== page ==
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Models strut down the boardwalk during a recent showing of Chanel's cruisewear collection on the Lido in Venice. The Italian city was a favourite haunt of Coco Chanel, who went there in 1919 to get over the death of a lover.


Last week marked the launch of Toronto's Frugal Fashion Week, an event designed to celebrate fashion on a recession budget.

To me, fashion conjures images of Vogue covers, Christian Louboutin stilettos, and the designer floor of Holt Renfrew. But fashion has always been influenced by finance.

Hemlines, so the theory goes, rise and fall with the Dow Jones Industrial Average. In 1930, at the start of the Great Depression, a copy line from the fall Sears Catalogue read: "Thrift is the spirit of the day. Reckless spending is a thing of the past."

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Once again, fashion is following the economy down the path to thrift.

Gillian Downes, founder of Frugal Fashion Week, launched the event to give a boost to local fashion retailers suffering from the recession. She was inspired to act when she saw the deep discounts - as much as 80 per cent - that stores were offering in December. "Some of those stores are out of business now," she says.

A self-pronounced frugal fashionista, Downes believes that fashion on a budget is about doing your own thing. She does a lot of her shopping at Forever 21 ("Nothing costs more than $33.80") and Urban Planet. These are stores where "you can be frugal and spend less and create your own look."

For Downes, frugal fashion is about getting more creative with your clothing allowance. "Overall, it's about taking care of your money," says Downes. "Go shopping, but be wiser about it. You need to explore your options, explore vintage."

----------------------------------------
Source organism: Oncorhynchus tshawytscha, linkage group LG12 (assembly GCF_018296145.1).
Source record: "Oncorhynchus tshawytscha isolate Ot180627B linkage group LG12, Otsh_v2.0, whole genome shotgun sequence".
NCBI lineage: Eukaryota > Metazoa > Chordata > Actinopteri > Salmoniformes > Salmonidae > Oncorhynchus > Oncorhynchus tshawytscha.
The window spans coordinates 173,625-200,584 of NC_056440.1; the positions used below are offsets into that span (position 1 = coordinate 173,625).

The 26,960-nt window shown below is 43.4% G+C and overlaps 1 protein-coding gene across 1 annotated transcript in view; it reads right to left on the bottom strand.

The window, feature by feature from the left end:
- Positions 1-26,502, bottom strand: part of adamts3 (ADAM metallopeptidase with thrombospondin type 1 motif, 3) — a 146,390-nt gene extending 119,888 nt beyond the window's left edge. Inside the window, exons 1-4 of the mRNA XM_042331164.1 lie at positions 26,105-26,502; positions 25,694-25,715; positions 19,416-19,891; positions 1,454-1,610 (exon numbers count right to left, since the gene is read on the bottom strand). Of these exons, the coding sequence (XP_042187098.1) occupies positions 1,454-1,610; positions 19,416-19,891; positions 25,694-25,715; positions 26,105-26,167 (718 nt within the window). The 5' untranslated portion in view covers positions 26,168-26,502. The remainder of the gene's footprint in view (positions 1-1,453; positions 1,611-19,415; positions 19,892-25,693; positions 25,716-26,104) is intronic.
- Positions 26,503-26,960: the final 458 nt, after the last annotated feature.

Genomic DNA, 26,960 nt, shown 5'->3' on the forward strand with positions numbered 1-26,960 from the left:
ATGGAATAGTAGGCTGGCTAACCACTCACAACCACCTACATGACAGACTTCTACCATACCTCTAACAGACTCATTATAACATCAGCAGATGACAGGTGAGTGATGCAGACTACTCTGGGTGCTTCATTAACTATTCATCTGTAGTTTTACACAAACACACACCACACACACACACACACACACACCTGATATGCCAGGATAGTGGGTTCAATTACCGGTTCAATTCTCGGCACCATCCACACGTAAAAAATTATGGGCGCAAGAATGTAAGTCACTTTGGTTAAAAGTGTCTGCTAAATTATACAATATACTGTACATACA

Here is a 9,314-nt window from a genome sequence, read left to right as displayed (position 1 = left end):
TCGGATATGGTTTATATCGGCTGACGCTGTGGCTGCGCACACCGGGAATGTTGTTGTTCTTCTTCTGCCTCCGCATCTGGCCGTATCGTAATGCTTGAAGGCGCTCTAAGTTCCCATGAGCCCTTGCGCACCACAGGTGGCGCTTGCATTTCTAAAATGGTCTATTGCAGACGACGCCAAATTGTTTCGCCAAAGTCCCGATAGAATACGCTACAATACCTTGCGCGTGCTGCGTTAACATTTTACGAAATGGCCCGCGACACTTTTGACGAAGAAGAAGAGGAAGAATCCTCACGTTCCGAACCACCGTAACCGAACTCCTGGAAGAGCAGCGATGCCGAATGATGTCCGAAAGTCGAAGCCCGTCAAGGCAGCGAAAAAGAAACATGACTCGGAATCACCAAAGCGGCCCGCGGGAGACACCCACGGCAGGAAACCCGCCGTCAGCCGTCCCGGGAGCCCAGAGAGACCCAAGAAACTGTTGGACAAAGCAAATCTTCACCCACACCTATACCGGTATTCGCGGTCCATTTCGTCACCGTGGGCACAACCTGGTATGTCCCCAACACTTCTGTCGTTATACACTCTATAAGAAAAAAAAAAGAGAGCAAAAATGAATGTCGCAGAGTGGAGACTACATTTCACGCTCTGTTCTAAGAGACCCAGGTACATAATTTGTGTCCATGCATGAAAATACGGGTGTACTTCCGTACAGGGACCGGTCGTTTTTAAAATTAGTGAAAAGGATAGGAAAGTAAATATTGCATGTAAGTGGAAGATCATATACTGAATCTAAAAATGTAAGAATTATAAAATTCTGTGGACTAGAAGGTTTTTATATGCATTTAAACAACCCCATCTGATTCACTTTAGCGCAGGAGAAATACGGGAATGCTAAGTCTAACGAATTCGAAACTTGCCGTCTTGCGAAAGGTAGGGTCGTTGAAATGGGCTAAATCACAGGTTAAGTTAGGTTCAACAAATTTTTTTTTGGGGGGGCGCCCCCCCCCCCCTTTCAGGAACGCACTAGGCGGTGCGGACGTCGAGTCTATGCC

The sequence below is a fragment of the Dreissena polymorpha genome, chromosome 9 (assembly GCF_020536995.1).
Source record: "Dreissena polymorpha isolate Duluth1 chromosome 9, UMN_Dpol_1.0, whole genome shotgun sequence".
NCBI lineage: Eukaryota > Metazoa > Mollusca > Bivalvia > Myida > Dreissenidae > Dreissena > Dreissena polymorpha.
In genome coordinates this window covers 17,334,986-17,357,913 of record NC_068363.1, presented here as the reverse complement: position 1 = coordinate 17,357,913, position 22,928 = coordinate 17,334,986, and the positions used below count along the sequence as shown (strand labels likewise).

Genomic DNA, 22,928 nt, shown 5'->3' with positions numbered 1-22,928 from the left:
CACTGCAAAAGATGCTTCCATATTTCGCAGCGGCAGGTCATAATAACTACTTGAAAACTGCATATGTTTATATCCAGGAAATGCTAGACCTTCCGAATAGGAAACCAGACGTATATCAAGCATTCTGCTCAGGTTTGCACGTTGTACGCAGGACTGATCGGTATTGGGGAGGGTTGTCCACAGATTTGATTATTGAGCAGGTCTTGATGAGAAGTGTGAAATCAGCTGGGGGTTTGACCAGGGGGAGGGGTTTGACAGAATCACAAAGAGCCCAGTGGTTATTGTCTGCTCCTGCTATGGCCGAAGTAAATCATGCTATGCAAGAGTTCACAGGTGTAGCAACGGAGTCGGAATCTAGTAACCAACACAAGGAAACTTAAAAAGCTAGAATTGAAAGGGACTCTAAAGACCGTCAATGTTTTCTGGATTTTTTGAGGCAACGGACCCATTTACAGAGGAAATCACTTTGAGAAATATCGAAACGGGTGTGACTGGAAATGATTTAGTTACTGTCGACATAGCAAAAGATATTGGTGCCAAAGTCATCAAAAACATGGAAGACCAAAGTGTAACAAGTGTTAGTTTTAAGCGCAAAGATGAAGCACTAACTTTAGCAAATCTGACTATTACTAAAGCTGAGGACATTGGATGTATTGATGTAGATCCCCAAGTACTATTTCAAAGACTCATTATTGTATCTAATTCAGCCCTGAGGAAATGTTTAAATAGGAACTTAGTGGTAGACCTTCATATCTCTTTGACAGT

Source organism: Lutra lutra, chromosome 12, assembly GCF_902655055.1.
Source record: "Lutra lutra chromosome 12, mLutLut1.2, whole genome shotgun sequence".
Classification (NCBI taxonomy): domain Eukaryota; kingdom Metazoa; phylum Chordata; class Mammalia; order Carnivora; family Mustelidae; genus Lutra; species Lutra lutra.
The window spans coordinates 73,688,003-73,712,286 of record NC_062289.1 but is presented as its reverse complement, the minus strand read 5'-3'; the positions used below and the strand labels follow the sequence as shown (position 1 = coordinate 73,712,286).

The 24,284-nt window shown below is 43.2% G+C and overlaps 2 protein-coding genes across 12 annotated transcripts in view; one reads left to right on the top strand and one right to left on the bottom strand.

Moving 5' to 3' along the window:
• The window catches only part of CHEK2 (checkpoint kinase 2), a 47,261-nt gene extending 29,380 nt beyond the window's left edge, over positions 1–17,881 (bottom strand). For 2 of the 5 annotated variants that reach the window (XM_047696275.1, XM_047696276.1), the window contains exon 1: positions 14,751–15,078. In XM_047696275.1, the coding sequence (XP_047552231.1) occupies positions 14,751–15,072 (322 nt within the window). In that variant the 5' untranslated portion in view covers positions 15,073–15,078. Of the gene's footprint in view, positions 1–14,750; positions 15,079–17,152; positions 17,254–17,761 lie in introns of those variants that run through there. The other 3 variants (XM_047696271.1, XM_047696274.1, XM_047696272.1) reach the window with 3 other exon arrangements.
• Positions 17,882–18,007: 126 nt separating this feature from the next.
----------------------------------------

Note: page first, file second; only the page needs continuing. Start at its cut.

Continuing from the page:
At the Frugal Fashion Week launch party, Downes was rocking a pair of skinny jeans from Forever 21 that cost $25, with a royal blue shirt and grey sparkly shrug. It was a convincing argument that frugal can still be fashionable.

It's clear, though, that to do fashion on a budget, you need to start with a sense of personal style.

Amanda Stines, a recent college graduate and fashion blogger, stays on top of the latest looks, but isn't a slave to trends. She believes that fashion is about "knowing your style". She shops at Joe Fresh, H&M, Zara and Value Village, which are "all great places to get fashion at lower prices." She also suggests searching relatives' closets for finds, such as the black Chanel-inspired handbag she scored from a fashionable aunt.

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Carlie Smith, founder of the outdoor fashion markets Portobello West in Vancouver Calgary and Portobello East in Toronto, has a different take on frugal fashion. For her, it's about making selective choices and investing in a wardrobe.

"I would prefer to spend more on one piece that is unique and quality, and just buy less," she says. While she acknowledges that everyone needs to adapt to the economy, buying the basics at Joe Fresh will allow you to afford a few signature pieces a season.

I'm a fan of the new Joe Fresh discount makeup line and find it convenient to buy a basic t-shirt with my groceries, but I'm in the "quality over quantity" fashion camp. As much as I want to support my local retailers, eBay is my top destination for fashion finds. I bought my favourite shoes for the office - a pair of black patent high-heeled Tod's loafers - on eBay for only $130. One of my most thrilling retail moments was spotting a black taffeta BCBG dress on eBay for $100 when it was still selling in the store for $450.

While hemlines may rise when the economy rebounds, I think that the thrifty approach to style will last long beyond the recession. It sounds like an oxymoron, but frugal fashion is here to stay.

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